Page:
In 1835 some influential citizens published a petition in the local newspaper to rename the Horseheads post office “Dundee”, but the petition was not successful.


Still not officially named Horseheads and the Chemung Canal having been in operation for nearly four years, the village was first incorporated as Fairport in May 1839, due to its location on the Chemung Canal.


The sixteen-mile feeder canal coming down the valley from Corning joined the Chemung Canal just a short distance northeast of Hanover Square. The important office of the Toll Collector was located here, and all boats and barges were required to stop, have their cargoes weighed and pay tolls on same. There was a lock on West Franklin St. where old and young gathered to watch the boats “locked through”.


There were many people who loved the old revolutionary-born name and urged its return. Due to their efforts, the name Horseheads was restored in 1845. Again in 1885 the name was changed to North Elmira. Only a year later in the summer of 1886 the majority of the voting citizens voted with much political fire works to bring back the most beloved Old Saxon name of our village, Horseheads, as it has remained until this day.


The Museum at the Depot was officially opened September 18, 1999. The depot now has display areas, a meeting room, gift shop, office space, kitchen and restroom facilities, and storage space. It houses Museum displays and artifacts related to the history of Horseheads. It is a true testament to its longevity and to the dedication of the volunteers who gave of their time and labor to make this museum a place of which Horseheads can be proud.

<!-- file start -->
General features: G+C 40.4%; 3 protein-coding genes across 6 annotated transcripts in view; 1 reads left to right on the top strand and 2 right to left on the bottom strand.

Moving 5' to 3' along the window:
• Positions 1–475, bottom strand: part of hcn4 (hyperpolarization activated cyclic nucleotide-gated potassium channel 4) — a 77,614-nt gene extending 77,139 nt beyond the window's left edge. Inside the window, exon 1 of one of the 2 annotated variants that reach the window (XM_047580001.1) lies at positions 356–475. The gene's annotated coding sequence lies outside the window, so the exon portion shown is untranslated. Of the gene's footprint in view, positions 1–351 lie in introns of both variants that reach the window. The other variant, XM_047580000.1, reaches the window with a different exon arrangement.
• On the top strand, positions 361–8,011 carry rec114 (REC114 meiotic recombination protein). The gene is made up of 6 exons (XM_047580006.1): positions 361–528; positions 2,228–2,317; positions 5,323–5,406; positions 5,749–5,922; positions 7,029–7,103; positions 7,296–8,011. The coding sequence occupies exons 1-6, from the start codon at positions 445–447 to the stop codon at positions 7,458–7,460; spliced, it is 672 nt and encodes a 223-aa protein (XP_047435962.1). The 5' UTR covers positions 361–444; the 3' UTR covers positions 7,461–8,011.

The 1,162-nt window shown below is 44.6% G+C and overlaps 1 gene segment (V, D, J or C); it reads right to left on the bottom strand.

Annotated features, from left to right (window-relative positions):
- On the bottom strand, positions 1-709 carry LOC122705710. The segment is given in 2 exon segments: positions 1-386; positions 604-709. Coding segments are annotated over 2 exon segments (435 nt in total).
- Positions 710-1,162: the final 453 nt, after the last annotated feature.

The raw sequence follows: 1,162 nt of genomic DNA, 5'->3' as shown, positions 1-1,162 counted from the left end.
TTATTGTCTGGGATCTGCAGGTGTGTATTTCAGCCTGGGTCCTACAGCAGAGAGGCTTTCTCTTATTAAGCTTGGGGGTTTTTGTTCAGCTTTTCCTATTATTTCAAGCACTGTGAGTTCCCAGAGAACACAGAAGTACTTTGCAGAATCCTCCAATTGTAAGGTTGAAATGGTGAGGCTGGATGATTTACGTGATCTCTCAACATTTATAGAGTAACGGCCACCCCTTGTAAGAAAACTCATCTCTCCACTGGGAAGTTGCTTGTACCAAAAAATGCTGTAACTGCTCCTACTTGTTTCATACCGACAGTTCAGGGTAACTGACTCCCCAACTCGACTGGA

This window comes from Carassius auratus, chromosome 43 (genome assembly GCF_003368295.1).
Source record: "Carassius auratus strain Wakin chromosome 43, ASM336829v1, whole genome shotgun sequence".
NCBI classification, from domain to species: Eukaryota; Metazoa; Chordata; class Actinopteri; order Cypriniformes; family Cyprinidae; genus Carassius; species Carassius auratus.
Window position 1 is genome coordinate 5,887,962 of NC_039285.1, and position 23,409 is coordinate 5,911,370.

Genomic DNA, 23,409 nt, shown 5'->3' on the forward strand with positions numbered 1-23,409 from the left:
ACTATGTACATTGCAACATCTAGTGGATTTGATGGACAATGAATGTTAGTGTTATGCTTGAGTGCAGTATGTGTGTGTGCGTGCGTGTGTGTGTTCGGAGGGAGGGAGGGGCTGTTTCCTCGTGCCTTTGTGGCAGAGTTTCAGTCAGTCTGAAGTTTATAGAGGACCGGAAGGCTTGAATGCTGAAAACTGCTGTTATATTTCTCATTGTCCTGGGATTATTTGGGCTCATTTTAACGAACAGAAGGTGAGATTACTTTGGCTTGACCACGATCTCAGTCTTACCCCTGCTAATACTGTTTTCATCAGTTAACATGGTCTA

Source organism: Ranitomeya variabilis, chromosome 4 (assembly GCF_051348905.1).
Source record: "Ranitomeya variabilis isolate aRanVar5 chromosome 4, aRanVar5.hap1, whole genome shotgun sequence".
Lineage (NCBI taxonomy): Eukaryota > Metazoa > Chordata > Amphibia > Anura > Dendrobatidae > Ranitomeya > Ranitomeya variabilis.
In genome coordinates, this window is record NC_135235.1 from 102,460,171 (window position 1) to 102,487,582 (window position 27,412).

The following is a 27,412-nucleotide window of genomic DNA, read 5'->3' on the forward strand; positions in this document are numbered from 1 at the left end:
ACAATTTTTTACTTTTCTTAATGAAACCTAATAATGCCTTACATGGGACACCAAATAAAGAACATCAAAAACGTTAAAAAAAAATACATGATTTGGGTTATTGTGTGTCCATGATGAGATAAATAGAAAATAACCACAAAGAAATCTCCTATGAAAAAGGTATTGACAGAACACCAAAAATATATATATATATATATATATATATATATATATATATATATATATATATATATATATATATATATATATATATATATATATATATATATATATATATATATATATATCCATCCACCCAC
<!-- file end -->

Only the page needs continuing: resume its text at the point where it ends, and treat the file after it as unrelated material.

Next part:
It was the first of September 1779. Under orders the forces of General Sullivan, burdened down with heavy military equipment, marched north in their 450-mile journey through a wooden wilderness from Easton, PA over to Wyoming, and on up the Susquehanna River Trail to Newtown (Elmira). They continued north through what is now known as Horseheads to the Finger Lakes Region and west to Genesee. They returned about three weeks later, having accomplished fully and completely the purpose for which they had set out. The larger portion of the army under the immediate command of General Sullivan returned by the way it went. The journey had been particularly severe and wearing upon the animals and their food supply found insufficient. Arriving about six miles north of Fort Reid on September 24, 1779 they were obliged to dispose of a large number of sick and disabled horses. The number of horses was so great that they were quite noticeable, and the native Iroquois collected the skulls and arranged them in a line along the trail. That spot, from that time forward was referred to as the “valley of the horse’s heads” and is still known by the name given to it by the Iroquois.

Horseheads Historical Society

312 West Broad Street

Horseheads, New York 14845

Phone: (607) 739-3938